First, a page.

My new therapist is different. She wants me to fill out some kind of worksheet. Say affirming things to myself in the mirror. Write a goodbye letter to T, for God's sake. She says I'm in denial about the end of our relationship. I have trouble with that. The last thing in the world I want to be is some sad woman pining for a man who doesn't deserve her. It is possible to be in denial when I know that my life will be far, far better without him? I know we could never be together again. I don't know that I even still love him. I'm...processing.
It would be so much goddamn easier to process if I could just be in another relationship. Although, I suppose the processing would stop, and that's the problem, isn't it? I hate being alone. I'm as terrible at it as I am terrified by it. I love love. And sex. And romance. I've been married once, engaged three times, and lived with I don't know how many men. But I'm trying to change my life, to heal that dark little speckle inside of me. And as Laura once said to me, "If you want a different result, why don't you try to do things differently?"
And so that's what I'm doing, but the result is nights like this. Nights when I want to give up, but somehow manage to hold on, believing in the morning I'll feel just a little bit better.
I'm getting stronger. At least physically. Emotionally...well, hell. If every day isn't a battle, it's a skirmish. But my body is changing. I feel it in the way I move, with an ease and pleasure I haven't experienced in years, since I stopped walking regularly. That almost daily, two mile stomp lost to depression and then inertia after I moved in with T. He hated me out in Knoxville at night, alone. But I'd long loved walking under the stars, did it in the quiet of my parents' neighborhood before I moved down south. Sometimes 10, 11 o'clock, I'd venture out, just me and the moon and the sound of the trees ticking in the breeze. The whole world felt like a secret then, whispered just to me.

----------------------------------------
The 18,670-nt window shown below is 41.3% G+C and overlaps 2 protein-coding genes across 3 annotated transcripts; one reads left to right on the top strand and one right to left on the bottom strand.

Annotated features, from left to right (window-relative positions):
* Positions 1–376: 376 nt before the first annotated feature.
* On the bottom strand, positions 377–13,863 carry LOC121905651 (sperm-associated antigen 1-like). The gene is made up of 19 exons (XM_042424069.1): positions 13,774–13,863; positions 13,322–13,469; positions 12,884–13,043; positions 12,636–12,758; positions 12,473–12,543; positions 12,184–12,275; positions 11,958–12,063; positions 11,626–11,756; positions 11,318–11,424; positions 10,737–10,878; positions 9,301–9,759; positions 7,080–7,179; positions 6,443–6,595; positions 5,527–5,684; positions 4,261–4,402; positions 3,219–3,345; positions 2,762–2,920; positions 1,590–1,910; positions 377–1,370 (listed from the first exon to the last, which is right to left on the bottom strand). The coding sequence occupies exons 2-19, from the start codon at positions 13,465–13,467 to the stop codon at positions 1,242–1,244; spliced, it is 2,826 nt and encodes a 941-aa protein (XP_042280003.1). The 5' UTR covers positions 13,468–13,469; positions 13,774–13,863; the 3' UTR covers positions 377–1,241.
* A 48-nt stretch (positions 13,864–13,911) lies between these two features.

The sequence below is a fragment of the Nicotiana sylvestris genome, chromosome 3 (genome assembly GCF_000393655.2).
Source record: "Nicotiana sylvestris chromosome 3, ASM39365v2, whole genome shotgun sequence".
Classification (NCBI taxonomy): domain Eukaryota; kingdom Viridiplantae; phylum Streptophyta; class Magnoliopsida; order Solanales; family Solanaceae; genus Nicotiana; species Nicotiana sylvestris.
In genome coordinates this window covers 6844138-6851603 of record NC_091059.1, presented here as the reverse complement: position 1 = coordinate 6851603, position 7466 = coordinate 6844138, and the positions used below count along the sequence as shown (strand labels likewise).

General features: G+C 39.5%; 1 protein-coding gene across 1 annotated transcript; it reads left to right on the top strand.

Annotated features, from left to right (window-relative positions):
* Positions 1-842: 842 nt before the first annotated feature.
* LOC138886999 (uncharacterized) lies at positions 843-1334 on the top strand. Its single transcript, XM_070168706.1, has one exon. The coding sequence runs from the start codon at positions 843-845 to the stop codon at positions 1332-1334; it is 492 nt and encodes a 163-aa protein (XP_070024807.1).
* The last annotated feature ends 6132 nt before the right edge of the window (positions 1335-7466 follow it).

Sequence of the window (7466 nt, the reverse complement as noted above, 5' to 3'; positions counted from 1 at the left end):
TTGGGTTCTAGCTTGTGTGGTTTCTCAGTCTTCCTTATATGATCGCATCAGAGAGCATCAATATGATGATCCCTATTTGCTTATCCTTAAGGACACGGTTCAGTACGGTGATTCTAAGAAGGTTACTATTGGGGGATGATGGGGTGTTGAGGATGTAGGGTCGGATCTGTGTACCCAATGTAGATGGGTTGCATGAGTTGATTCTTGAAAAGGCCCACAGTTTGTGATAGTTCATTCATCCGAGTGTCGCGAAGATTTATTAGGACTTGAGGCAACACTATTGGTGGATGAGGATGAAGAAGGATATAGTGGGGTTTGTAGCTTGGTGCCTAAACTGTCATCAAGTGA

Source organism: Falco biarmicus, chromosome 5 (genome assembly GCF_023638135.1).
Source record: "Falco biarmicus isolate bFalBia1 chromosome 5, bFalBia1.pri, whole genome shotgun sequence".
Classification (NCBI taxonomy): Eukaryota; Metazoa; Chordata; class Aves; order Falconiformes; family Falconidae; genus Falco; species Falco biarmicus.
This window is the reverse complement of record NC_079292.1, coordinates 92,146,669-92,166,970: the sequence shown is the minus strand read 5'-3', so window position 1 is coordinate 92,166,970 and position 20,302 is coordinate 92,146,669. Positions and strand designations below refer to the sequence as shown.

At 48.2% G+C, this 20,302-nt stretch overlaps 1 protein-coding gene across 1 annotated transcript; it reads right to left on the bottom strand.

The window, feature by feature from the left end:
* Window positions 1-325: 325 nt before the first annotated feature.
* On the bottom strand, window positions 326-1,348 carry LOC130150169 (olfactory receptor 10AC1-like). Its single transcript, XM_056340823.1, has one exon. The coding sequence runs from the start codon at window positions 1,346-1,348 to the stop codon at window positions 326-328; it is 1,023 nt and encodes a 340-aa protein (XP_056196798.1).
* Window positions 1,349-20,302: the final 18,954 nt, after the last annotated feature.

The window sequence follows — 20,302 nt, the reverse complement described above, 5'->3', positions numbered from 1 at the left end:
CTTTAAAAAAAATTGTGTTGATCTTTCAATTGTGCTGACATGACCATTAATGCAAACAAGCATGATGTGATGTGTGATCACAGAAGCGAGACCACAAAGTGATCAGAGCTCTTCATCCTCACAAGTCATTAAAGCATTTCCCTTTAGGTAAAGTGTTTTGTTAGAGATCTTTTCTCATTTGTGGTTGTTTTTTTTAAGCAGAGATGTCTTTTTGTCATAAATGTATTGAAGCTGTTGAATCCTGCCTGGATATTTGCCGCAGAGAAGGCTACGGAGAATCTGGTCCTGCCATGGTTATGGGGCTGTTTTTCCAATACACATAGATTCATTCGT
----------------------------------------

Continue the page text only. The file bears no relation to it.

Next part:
But Knoxville's concrete didn't have any mysteries - at least none I cared to solve - and the walking fell away. I still don't walk at night, though now there is no one to tsk-tsk at me over its risks. To do so might remind me too much of T, of all the ways I frustrated and disappointed him, and besides, I don't need to - my training at Victory with Steve is returning fitness to me.
I recently hiked five miles of local Appalachian forest, the trail taking me alongside mossy, chuckling streams and through glens where ancient mountain laurel loomed overhead, twining together, dense and fearsome. Graceful snakes slithered here and there, peeking out from under slender ferns, while butterflies gamboled overhead. And not one muscle in my body twinged. Nothing ached that day, or the one after, but my eyes, tender from crying, and fragile heart.
On Tuesday I begin a two-week ramble through West Virginia, Maryland and Delaware. We'll soon see exactly how much my body has evolved under Steve's guidance. I'll be rock climbing, paddle boarding and zip lining with Adventures on the Gorge in the New River Gorge area of West Virginia, a place I adore, that I've to returned to over and over again. It was where I discovered my love of adventure sports, and where I nearly drowned my first time white water rafting, when I was swept out of and then under the boat in a Class V rapid on the New River.
Since that day my response to any body of water bigger than than a swimming pool has ranged from mild unease to outright terror, depending on its tranquility. I honestly have no idea how I'm going to cope on the two-day paddle we're taking down the Gauley River, the New's angrier, more brutal sister. One of the world's most violent waterways during dam release season, as it is now, the Gauley's been dubbed by river rats the Beast of the East.